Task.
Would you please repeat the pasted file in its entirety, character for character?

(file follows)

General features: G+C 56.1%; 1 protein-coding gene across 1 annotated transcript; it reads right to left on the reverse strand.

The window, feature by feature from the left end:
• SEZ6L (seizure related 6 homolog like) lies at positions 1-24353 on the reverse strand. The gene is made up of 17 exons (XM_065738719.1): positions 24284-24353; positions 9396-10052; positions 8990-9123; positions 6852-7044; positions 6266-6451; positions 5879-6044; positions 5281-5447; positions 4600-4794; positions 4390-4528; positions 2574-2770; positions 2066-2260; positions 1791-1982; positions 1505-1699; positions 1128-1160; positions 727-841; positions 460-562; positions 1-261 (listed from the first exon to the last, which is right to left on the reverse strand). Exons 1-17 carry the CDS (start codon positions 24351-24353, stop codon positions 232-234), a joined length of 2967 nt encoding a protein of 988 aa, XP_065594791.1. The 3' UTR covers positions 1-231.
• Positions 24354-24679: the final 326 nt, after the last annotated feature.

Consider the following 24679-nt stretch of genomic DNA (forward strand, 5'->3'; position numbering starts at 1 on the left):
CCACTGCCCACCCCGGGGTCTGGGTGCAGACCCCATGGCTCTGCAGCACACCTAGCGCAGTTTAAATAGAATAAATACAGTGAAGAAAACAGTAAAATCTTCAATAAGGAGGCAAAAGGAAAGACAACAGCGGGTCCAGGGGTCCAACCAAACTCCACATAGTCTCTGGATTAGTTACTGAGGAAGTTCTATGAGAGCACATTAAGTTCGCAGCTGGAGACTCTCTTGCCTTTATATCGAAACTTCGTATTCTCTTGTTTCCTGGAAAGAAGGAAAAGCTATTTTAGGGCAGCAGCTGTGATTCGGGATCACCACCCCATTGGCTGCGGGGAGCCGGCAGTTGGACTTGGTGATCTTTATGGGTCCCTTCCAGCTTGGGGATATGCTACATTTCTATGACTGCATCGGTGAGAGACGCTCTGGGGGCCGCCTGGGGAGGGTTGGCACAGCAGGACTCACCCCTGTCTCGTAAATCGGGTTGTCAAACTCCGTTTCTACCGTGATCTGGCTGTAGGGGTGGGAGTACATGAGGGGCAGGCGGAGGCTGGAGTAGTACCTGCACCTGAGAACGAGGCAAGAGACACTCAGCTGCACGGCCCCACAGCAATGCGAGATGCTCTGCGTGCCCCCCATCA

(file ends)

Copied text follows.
General features: G+C 56.1%; 1 protein-coding gene across 1 annotated transcript; it reads right to left on the reverse strand.

The window, feature by feature from the left end:
• SEZ6L (seizure related 6 homolog like) lies at positions 1-24353 on the reverse strand. The gene is made up of 17 exons (XM_065738719.1): positions 24284-24353; positions 9396-10052; positions 8990-9123; positions 6852-7044; positions 6266-6451; positions 5879-6044; positions 5281-5447; positions 4600-4794; positions 4390-4528; positions 2574-2770; positions 2066-2260; positions 1791-1982; positions 1505-1699; positions 1128-1160; positions 727-841; positions 460-562; positions 1-261 (listed from the first exon to the last, which is right to left on the reverse strand). Exons 1-17 carry the CDS (start codon positions 24351-24353, stop codon positions 232-234), a joined length of 2967 nt encoding a protein of 988 aa, XP_065594791.1. The 3' UTR covers positions 1-231.
• Positions 24354-24679: the final 326 nt, after the last annotated feature.

Consider the following 24679-nt stretch of genomic DNA (forward strand, 5'->3'; position numbering starts at 1 on the left):
CCACTGCCCACCCCGGGGTCTGGGTGCAGACCCCATGGCTCTGCAGCACACCTAGCGCAGTTTAAATAGAATAAATACAGTGAAGAAAACAGTAAAATCTTCAATAAGGAGGCAAAAGGAAAGACAACAGCGGGTCCAGGGGTCCAACCAAACTCCACATAGTCTCTGGATTAGTTACTGAGGAAGTTCTATGAGAGCACATTAAGTTCGCAGCTGGAGACTCTCTTGCCTTTATATCGAAACTTCGTATTCTCTTGTTTCCTGGAAAGAAGGAAAAGCTATTTTAGGGCAGCAGCTGTGATTCGGGATCACCACCCCATTGGCTGCGGGGAGCCGGCAGTTGGACTTGGTGATCTTTATGGGTCCCTTCCAGCTTGGGGATATGCTACATTTCTATGACTGCATCGGTGAGAGACGCTCTGGGGGCCGCCTGGGGAGGGTTGGCACAGCAGGACTCACCCCTGTCTCGTAAATCGGGTTGTCAAACTCCGTTTCTACCGTGATCTGGCTGTAGGGGTGGGAGTACATGAGGGGCAGGCGGAGGCTGGAGTAGTACCTGCACCTGAGAACGAGGCAAGAGACACTCAGCTGCACGGCCCCACAGCAATGCGAGATGCTCTGCGTGCCCCCCATCA